This conundrum really opens up a new market for enterprise software: I call it “Middleware for the REST of us” or MMM (not M&M, 3M or M3, because they’re already taken): “Mid-Market Middleware” — similar to the way 37signals approaches (with a great deal of hubris and a solid dose of arrogance) the “Fortune Five Million” by marketing their products toward the whole long-tail of small and medium-sized companies. Maybe the world needs a RESTful piece of hardware that just aggregates web services and spits out a nice UI, kind of like the “Plumtree in a Box” idea that Michael Young (former Plumtree Chief Architect, now Chief Architect at RedFin) had back in the last millennium.

Oracle Web Center Spaces might be the right choice for some very large enterprises, but what about the REST of us?

Nominate Chris Bucchere for an Oracle OpenWorld Session

oowI’ve presented at seven Plumtree Odysseys, one BEA World and two BEA Participates. Help keep the streak alive by voting up my Oracle OpenWorld presentation!

Here’s what people had to say about my P08 preso this year. . .

Q5: What did you like most about the session?

  • The ppt presentation style!
  • Straight and to the point, dives right into it. Chris did a fantastic job!
  • very nice to hear how they put this together
  • amazing and inspiring
  • great session; should be one of the first sessions provided.

Q6: What could we do better next year?

  • bring this guy back (again)

The Social Collective Debuts at RubyNation

We’re very pleased to announce that, together with the organizers of RubyNation, we debuted our social application “The Social Collective” today as a means for RubyNation conference attendees and other Rubyists to meet and interact with their peers.

This is a very similar codebase to what we deployed at BEA Participate in May, but without ALI or ALBPM. These BEA (now Oracle) products provided a great, scalable and flexible architecture, but we didn’t feel it was a good use of our resources (i.e. $$$s) to continue to use these products and we didn’t want to pass this cost on to RubyNation, which, BTW, is only charging $175 for two jam-packed days of Ruby awesomeness.

So, for those of you who have been following all this social goodness coming from bdg, there are now two distinct versions of The Social Collective: one that uses BEA/Oracle products and one that does not. This affects pricing (obviously), so if you’re interested in either, please contact us to find out more.

And in the meantime, if you’re as gung ho about Ruby as we are, sign up for an account and help us grow the Ruby community here in DC and beyond!

This Just In — BEA Participate Social App Stats

I find this a little hard to believe, but the numbers don’t lie. We had a whopping 75,000 page views the week of the conference!

That’s more than 100 page views per registered attendee. This chart was from our hottest day, Tuesday, 5/13.

5-13-08(3)Thanks to everyone for using our application. I think we may be on to something here!

I <3 Usage Data

There’s nothing better than reviewing usage data for an application you just launched, especially when those data show that people are loving it!

In our first week since the application went live, we’ve had more than 300 account registrations. That alone is a significant accomplishment. But it gets better. Here are some more stats:

  • 350+ messages sent (Rumbles and Private Messages)
  • 200+ podmob (Twitter) messages
  • 100+ shout-outs (pokes)
  • 100+ links and feeds added
  • 200+ groups created
  • 500+ mob adds (contacts)
  • 3000+ breakout session registrations
  • 3500+ notable actions (that have appeared in the Observation Deck feed)

We’ve also had almost 6000 page views since Monday and over 10,000 page views last week, our first week “in business.”

What’s even more encouraging is that I’ve seen a surge in shoutouts, messaging and group activity as the conference approaches. And it hasn’t even started yet! I expect our heaviest usage to come during the conference, although hopefully not the way it did on Twitter during Sarah Lacy’s SXSW08 interview of Mark Zuckerberg.

Announcing the Launch of the Social Applications for BEA Participate ’08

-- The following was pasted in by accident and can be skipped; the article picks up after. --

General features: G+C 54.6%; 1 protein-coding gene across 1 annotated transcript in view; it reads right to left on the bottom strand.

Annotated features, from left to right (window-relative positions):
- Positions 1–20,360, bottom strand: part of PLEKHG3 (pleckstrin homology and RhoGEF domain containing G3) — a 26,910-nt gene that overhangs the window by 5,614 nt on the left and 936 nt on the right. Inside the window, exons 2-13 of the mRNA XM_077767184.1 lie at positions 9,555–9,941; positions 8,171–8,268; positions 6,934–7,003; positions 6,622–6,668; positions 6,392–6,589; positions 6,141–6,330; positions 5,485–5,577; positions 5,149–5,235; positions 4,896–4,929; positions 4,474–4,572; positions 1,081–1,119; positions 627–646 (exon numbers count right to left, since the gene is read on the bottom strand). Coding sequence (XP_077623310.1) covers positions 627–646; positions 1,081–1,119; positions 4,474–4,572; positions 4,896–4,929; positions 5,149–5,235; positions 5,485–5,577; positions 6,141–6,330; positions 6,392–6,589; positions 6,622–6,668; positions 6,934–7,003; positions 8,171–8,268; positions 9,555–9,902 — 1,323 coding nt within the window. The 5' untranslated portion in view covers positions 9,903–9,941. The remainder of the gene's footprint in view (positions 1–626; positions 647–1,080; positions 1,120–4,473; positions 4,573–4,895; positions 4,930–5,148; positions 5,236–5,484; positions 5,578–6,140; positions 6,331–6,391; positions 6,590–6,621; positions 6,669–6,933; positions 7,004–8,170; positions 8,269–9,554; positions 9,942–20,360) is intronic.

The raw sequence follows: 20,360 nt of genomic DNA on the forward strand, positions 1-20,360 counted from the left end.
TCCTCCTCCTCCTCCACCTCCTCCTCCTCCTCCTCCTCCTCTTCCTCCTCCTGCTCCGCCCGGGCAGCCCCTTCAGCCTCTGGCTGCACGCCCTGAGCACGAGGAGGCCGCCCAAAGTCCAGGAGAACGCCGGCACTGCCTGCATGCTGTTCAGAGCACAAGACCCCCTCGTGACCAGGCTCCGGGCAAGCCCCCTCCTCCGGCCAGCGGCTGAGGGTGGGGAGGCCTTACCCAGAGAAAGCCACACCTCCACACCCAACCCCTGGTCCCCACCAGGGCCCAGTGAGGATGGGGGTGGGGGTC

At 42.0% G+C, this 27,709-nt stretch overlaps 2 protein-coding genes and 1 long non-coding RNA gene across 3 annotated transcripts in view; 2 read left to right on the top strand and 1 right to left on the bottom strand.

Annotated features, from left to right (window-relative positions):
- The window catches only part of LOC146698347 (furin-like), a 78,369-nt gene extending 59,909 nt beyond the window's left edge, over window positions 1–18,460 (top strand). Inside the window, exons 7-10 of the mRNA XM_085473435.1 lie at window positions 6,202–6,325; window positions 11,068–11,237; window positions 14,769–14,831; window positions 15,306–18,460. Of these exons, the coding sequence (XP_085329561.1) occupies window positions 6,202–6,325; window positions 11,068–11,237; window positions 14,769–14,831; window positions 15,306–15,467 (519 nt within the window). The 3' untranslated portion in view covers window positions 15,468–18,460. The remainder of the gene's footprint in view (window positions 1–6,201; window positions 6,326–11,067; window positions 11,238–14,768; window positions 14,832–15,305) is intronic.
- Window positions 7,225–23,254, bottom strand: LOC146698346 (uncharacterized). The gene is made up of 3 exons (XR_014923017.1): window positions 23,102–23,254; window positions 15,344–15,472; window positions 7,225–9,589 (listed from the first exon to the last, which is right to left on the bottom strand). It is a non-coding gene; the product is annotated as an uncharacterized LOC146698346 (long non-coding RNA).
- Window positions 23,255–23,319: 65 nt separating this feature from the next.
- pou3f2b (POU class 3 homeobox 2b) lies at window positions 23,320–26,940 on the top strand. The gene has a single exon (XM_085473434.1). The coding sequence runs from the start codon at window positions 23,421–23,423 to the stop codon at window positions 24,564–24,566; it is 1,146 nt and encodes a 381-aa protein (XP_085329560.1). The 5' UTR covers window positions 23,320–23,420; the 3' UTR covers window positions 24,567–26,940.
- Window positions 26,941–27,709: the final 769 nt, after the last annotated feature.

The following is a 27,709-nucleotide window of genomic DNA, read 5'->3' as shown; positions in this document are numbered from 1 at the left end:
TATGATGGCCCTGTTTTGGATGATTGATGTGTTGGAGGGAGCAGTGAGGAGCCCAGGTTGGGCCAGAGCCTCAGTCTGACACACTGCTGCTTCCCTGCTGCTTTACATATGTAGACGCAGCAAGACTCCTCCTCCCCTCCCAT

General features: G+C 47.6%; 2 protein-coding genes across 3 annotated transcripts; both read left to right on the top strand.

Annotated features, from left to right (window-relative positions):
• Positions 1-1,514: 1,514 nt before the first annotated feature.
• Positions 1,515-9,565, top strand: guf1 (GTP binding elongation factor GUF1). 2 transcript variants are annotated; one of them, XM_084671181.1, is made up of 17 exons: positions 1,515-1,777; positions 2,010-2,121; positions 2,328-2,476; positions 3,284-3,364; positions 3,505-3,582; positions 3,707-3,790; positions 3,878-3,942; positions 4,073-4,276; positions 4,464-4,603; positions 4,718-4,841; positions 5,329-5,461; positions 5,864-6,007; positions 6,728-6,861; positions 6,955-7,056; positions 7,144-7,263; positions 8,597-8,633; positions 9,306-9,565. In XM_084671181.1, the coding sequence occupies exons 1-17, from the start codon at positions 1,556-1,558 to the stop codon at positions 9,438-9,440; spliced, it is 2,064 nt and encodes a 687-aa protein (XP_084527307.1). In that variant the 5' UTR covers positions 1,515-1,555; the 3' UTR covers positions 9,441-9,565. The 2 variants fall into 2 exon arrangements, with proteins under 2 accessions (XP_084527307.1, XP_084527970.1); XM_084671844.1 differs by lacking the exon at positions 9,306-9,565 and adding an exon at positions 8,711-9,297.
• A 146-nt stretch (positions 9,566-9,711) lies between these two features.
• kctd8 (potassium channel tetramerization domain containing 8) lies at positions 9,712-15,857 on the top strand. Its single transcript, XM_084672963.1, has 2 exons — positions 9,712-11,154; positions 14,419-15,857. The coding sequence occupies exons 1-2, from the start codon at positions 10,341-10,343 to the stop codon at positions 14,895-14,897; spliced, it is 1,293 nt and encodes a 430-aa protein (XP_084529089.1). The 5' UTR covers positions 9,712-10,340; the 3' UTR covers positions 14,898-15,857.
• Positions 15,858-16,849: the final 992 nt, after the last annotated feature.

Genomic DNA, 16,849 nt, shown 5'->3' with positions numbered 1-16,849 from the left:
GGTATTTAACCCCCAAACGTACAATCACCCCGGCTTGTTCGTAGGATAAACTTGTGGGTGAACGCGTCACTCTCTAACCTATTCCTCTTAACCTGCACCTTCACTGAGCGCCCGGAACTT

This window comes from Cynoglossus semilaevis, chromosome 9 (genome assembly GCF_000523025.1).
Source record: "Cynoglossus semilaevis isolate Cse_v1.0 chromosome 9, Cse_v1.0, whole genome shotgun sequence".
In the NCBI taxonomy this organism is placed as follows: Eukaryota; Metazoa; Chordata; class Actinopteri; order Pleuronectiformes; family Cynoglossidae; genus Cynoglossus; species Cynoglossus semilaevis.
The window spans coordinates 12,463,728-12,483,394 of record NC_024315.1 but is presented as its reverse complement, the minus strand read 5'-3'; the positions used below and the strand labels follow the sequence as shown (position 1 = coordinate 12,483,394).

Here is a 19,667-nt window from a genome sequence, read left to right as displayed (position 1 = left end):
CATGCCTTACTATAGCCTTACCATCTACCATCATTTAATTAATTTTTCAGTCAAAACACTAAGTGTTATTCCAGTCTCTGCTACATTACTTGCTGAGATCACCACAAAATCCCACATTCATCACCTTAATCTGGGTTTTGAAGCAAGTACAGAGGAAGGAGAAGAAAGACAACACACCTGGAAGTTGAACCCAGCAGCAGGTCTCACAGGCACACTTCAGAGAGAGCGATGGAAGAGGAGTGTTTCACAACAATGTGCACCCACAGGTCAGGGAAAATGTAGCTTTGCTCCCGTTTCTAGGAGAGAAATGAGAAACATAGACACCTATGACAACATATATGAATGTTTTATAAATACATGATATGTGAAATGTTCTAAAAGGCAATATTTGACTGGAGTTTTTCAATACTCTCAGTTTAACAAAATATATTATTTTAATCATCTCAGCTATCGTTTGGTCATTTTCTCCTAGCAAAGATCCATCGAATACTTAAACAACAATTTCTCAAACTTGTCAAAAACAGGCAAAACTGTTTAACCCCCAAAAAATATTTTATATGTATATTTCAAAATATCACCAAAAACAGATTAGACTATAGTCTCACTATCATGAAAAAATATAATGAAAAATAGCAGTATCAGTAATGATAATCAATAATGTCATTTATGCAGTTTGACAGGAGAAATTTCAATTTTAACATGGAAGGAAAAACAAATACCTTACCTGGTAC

You’ve heard the phrase “social applications” being kicked around by BEA and bdg. But what exactly does that mean?

In a nutshell, it means that your experience at BEA.Participate.08 will be like that of no other conference you’ve ever attended. In fact, it may change the entire way you feel about technology conferences.

After registration, you’ll be directed to a web site where you can help us kick off this grand social experiment. During registration, you’ll be asked to fill out a corporate profile by selecting or adding your company, your department, your title and some biographical information. You’ll be asked what products (from BEA or elsewhere) you’re currently using and what products interest you. You’ll be able to “pimp” your profile with an avatar or photo, links, and RSS feeds. Finally, you’ll be asked to take a stab at registering for different Participate.08 breakout sessions. (Don’t worry, you can always come back later and make changes to your breakout session agenda.)

At this point, you’ll be directed to a highly-customized installation of BEA ALI 6.5 backed by a host of bdg-designed and engineered Ruby on Rails applications which form the core of this groundbreaking social system. Log in and you’ll be presented with a simple, elegant UI for:

  1. browsing and selecting tracks and sessions,
  2. viewing other people’s company and personal profile pages and adding them to your “mob,”
  3. sending “shout outs” other users (a playful way to get people’s attention),
  4. sending private (mail) or public (podmob) messages to other people,
  5. browsing and interacting with product pages,
  6. asking questions at a breakout session (through the session rumble),
  7. joining and leaving interest groups focused on industries, products or “whatever,”
  8. updating your status (to let others know where you are, what your mood is, etc.),
  9. browsing an aggregate feed (the observation deck) which allows you to see what others are doing prior to, at (and even after) the conference.

On top of all this social application goodness, everyone who attends Participate will receive an iPod Touch, with 802.11b/g wireless baked in. (Of course, the conference hotel will have lightening fast free wireless internet access.) In addition to a sleek full-sized browser experience, most of the applications will also be optimized for the iPod Touch (or iPhone) form factor. This means that wherever you are at the conference — sitting in a session, wandering the halls or the partner pavilion, even taking a bathroom break — you’ll be able to network, network, network with your fellow conference attendees.

Let’s face it: are you attending the conference to hear a talking head rattle off lists of features in ALUI or ALBPM? No! You’re going to Participate to learn from your peers. And not just in sessions, but in the halls, during the meals, at the evening events and of course, through these amazing social applications.

So, don’t waste any more time reading about this stuff — come on in and let’s get social!